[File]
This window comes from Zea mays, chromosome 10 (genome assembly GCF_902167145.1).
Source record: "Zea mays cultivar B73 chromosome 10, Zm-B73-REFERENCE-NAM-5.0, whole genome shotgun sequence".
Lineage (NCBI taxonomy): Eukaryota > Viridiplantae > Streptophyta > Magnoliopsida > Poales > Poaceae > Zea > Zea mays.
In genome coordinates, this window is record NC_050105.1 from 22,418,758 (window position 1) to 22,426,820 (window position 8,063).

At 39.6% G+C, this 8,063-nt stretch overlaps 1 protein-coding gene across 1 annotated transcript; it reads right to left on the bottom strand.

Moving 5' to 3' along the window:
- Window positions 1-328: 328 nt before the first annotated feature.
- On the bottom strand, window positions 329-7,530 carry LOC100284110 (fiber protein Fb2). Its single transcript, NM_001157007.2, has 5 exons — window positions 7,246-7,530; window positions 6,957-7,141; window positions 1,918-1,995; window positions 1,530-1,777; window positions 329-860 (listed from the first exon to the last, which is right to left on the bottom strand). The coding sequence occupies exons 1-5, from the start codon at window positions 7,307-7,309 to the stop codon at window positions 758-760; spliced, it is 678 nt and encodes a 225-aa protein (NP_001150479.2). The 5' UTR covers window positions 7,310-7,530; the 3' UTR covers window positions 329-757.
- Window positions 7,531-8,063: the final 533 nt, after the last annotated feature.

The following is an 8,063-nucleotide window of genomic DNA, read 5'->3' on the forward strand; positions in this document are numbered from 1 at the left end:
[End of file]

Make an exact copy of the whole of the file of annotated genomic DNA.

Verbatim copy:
This window comes from Zea mays, chromosome 10 (genome assembly GCF_902167145.1).
Source record: "Zea mays cultivar B73 chromosome 10, Zm-B73-REFERENCE-NAM-5.0, whole genome shotgun sequence".
Lineage (NCBI taxonomy): Eukaryota > Viridiplantae > Streptophyta > Magnoliopsida > Poales > Poaceae > Zea > Zea mays.
In genome coordinates, this window is record NC_050105.1 from 22,418,758 (window position 1) to 22,426,820 (window position 8,063).

At 39.6% G+C, this 8,063-nt stretch overlaps 1 protein-coding gene across 1 annotated transcript; it reads right to left on the bottom strand.

Moving 5' to 3' along the window:
- Window positions 1-328: 328 nt before the first annotated feature.
- On the bottom strand, window positions 329-7,530 carry LOC100284110 (fiber protein Fb2). Its single transcript, NM_001157007.2, has 5 exons — window positions 7,246-7,530; window positions 6,957-7,141; window positions 1,918-1,995; window positions 1,530-1,777; window positions 329-860 (listed from the first exon to the last, which is right to left on the bottom strand). The coding sequence occupies exons 1-5, from the start codon at window positions 7,307-7,309 to the stop codon at window positions 758-760; spliced, it is 678 nt and encodes a 225-aa protein (NP_001150479.2). The 5' UTR covers window positions 7,310-7,530; the 3' UTR covers window positions 329-757.
- Window positions 7,531-8,063: the final 533 nt, after the last annotated feature.

The following is an 8,063-nucleotide window of genomic DNA, read 5'->3' on the forward strand; positions in this document are numbered from 1 at the left end: